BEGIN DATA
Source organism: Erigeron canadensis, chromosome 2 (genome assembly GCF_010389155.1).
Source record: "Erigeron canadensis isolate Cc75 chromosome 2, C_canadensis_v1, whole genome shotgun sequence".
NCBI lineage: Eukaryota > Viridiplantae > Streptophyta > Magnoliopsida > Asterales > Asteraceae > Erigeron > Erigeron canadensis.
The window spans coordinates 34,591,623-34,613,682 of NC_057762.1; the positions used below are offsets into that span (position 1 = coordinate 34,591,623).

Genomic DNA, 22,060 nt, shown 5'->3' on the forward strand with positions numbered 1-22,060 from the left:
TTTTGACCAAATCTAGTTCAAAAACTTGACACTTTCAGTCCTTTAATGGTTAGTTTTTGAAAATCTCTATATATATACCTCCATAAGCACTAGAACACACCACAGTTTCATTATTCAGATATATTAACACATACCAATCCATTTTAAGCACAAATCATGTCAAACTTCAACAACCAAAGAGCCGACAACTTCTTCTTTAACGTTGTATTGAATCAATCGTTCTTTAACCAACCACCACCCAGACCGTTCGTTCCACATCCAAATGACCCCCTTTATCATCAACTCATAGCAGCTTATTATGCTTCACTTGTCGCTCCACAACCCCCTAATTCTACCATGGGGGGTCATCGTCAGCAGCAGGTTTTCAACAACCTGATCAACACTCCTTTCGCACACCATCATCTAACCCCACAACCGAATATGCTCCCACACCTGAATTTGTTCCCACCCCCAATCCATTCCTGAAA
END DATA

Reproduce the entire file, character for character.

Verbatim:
Source organism: Erigeron canadensis, chromosome 2 (genome assembly GCF_010389155.1).
Source record: "Erigeron canadensis isolate Cc75 chromosome 2, C_canadensis_v1, whole genome shotgun sequence".
NCBI lineage: Eukaryota > Viridiplantae > Streptophyta > Magnoliopsida > Asterales > Asteraceae > Erigeron > Erigeron canadensis.
The window spans coordinates 34,591,623-34,613,682 of NC_057762.1; the positions used below are offsets into that span (position 1 = coordinate 34,591,623).

Genomic DNA, 22,060 nt, shown 5'->3' on the forward strand with positions numbered 1-22,060 from the left:
TTTTGACCAAATCTAGTTCAAAAACTTGACACTTTCAGTCCTTTAATGGTTAGTTTTTGAAAATCTCTATATATATACCTCCATAAGCACTAGAACACACCACAGTTTCATTATTCAGATATATTAACACATACCAATCCATTTTAAGCACAAATCATGTCAAACTTCAACAACCAAAGAGCCGACAACTTCTTCTTTAACGTTGTATTGAATCAATCGTTCTTTAACCAACCACCACCCAGACCGTTCGTTCCACATCCAAATGACCCCCTTTATCATCAACTCATAGCAGCTTATTATGCTTCACTTGTCGCTCCACAACCCCCTAATTCTACCATGGGGGGTCATCGTCAGCAGCAGGTTTTCAACAACCTGATCAACACTCCTTTCGCACACCATCATCTAACCCCACAACCGAATATGCTCCCACACCTGAATTTGTTCCCACCCCCAATCCATTCCTGAAA